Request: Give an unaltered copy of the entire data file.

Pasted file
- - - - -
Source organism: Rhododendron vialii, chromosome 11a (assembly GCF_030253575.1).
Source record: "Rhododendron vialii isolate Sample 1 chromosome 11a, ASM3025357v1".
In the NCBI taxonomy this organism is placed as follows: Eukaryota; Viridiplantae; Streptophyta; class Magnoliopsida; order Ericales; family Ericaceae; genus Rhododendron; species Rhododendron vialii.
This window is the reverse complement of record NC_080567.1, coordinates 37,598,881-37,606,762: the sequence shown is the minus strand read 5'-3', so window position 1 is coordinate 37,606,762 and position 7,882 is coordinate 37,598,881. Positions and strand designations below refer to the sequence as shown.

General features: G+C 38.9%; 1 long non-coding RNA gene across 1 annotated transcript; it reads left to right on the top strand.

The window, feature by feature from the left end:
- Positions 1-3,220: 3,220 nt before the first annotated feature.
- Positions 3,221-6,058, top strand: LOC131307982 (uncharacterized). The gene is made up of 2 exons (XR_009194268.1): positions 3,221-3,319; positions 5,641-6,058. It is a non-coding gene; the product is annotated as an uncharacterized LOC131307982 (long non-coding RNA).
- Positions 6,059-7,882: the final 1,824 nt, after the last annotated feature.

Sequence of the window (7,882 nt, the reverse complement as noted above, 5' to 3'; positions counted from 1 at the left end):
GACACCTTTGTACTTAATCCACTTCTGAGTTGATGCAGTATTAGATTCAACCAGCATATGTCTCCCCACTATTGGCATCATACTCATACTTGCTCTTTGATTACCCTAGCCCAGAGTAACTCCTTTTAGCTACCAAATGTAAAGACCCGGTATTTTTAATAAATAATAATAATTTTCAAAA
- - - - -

Source organism: Rhododendron vialii, chromosome 11a (assembly GCF_030253575.1).
Source record: "Rhododendron vialii isolate Sample 1 chromosome 11a, ASM3025357v1".
In the NCBI taxonomy this organism is placed as follows: Eukaryota; Viridiplantae; Streptophyta; class Magnoliopsida; order Ericales; family Ericaceae; genus Rhododendron; species Rhododendron vialii.
This window is the reverse complement of record NC_080567.1, coordinates 37,598,881-37,606,762: the sequence shown is the minus strand read 5'-3', so window position 1 is coordinate 37,606,762 and position 7,882 is coordinate 37,598,881. Positions and strand designations below refer to the sequence as shown.

General features: G+C 38.9%; 1 long non-coding RNA gene across 1 annotated transcript; it reads left to right on the top strand.

The window, feature by feature from the left end:
- Positions 1-3,220: 3,220 nt before the first annotated feature.
- Positions 3,221-6,058, top strand: LOC131307982 (uncharacterized). The gene is made up of 2 exons (XR_009194268.1): positions 3,221-3,319; positions 5,641-6,058. It is a non-coding gene; the product is annotated as an uncharacterized LOC131307982 (long non-coding RNA).
- Positions 6,059-7,882: the final 1,824 nt, after the last annotated feature.

Sequence of the window (7,882 nt, the reverse complement as noted above, 5' to 3'; positions counted from 1 at the left end):
GACACCTTTGTACTTAATCCACTTCTGAGTTGATGCAGTATTAGATTCAACCAGCATATGTCTCCCCACTATTGGCATCATACTCATACTTGCTCTTTGATTACCCTAGCCCAGAGTAACTCCTTTTAGCTACCAAATGTAAAGACCCGGTATTTTTAATAAATAATAATAATTTTCAAAA